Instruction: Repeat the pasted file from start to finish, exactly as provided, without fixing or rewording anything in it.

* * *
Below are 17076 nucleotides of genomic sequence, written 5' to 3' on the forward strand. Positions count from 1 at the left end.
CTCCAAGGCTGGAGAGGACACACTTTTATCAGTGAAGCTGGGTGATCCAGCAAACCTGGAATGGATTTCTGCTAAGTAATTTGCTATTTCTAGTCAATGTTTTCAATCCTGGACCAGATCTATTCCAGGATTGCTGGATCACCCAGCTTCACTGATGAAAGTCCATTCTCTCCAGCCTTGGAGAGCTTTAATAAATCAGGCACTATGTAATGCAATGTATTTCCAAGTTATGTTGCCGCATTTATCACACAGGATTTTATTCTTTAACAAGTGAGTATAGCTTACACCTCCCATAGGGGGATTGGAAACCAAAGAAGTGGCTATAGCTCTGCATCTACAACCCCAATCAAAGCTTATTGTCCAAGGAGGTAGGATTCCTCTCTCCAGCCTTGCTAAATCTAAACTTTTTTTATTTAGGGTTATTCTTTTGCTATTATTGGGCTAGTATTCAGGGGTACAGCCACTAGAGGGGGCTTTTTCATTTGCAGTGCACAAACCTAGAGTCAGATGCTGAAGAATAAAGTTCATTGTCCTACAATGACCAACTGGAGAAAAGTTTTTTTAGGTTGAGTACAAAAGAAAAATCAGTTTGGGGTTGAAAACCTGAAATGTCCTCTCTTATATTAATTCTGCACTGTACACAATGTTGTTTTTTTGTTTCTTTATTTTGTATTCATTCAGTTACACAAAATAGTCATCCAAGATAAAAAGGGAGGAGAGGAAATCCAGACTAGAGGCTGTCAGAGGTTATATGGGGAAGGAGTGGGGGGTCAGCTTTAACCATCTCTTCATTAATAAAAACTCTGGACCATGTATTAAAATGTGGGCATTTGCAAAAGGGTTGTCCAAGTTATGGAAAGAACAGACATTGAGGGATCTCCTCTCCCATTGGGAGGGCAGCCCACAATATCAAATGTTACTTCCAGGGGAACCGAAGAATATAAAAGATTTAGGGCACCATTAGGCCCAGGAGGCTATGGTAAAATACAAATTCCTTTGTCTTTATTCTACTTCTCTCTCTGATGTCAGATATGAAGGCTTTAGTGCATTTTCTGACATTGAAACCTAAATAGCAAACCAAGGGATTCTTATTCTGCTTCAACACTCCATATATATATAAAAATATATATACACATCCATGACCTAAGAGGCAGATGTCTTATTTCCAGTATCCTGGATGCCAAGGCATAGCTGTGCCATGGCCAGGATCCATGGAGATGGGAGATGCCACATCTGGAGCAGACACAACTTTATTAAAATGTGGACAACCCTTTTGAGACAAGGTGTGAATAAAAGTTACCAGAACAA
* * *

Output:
Below are 17076 nucleotides of genomic sequence, written 5' to 3' on the forward strand. Positions count from 1 at the left end.
CTCCAAGGCTGGAGAGGACACACTTTTATCAGTGAAGCTGGGTGATCCAGCAAACCTGGAATGGATTTCTGCTAAGTAATTTGCTATTTCTAGTCAATGTTTTCAATCCTGGACCAGATCTATTCCAGGATTGCTGGATCACCCAGCTTCACTGATGAAAGTCCATTCTCTCCAGCCTTGGAGAGCTTTAATAAATCAGGCACTATGTAATGCAATGTATTTCCAAGTTATGTTGCCGCATTTATCACACAGGATTTTATTCTTTAACAAGTGAGTATAGCTTACACCTCCCATAGGGGGATTGGAAACCAAAGAAGTGGCTATAGCTCTGCATCTACAACCCCAATCAAAGCTTATTGTCCAAGGAGGTAGGATTCCTCTCTCCAGCCTTGCTAAATCTAAACTTTTTTTATTTAGGGTTATTCTTTTGCTATTATTGGGCTAGTATTCAGGGGTACAGCCACTAGAGGGGGCTTTTTCATTTGCAGTGCACAAACCTAGAGTCAGATGCTGAAGAATAAAGTTCATTGTCCTACAATGACCAACTGGAGAAAAGTTTTTTTAGGTTGAGTACAAAAGAAAAATCAGTTTGGGGTTGAAAACCTGAAATGTCCTCTCTTATATTAATTCTGCACTGTACACAATGTTGTTTTTTTGTTTCTTTATTTTGTATTCATTCAGTTACACAAAATAGTCATCCAAGATAAAAAGGGAGGAGAGGAAATCCAGACTAGAGGCTGTCAGAGGTTATATGGGGAAGGAGTGGGGGGTCAGCTTTAACCATCTCTTCATTAATAAAAACTCTGGACCATGTATTAAAATGTGGGCATTTGCAAAAGGGTTGTCCAAGTTATGGAAAGAACAGACATTGAGGGATCTCCTCTCCCATTGGGAGGGCAGCCCACAATATCAAATGTTACTTCCAGGGGAACCGAAGAATATAAAAGATTTAGGGCACCATTAGGCCCAGGAGGCTATGGTAAAATACAAATTCCTTTGTCTTTATTCTACTTCTCTCTCTGATGTCAGATATGAAGGCTTTAGTGCATTTTCTGACATTGAAACCTAAATAGCAAACCAAGGGATTCTTATTCTGCTTCAACACTCCATATATATATAAAAATATATATACACATCCATGACCTAAGAGGCAGATGTCTTATTTCCAGTATCCTGGATGCCAAGGCATAGCTGTGCCATGGCCAGGATCCATGGAGATGGGAGATGCCACATCTGGAGCAGACACAACTTTATTAAAATGTGGACAACCCTTTTGAGACAAGGTGTGAATAAAAGTTACCAGAACAA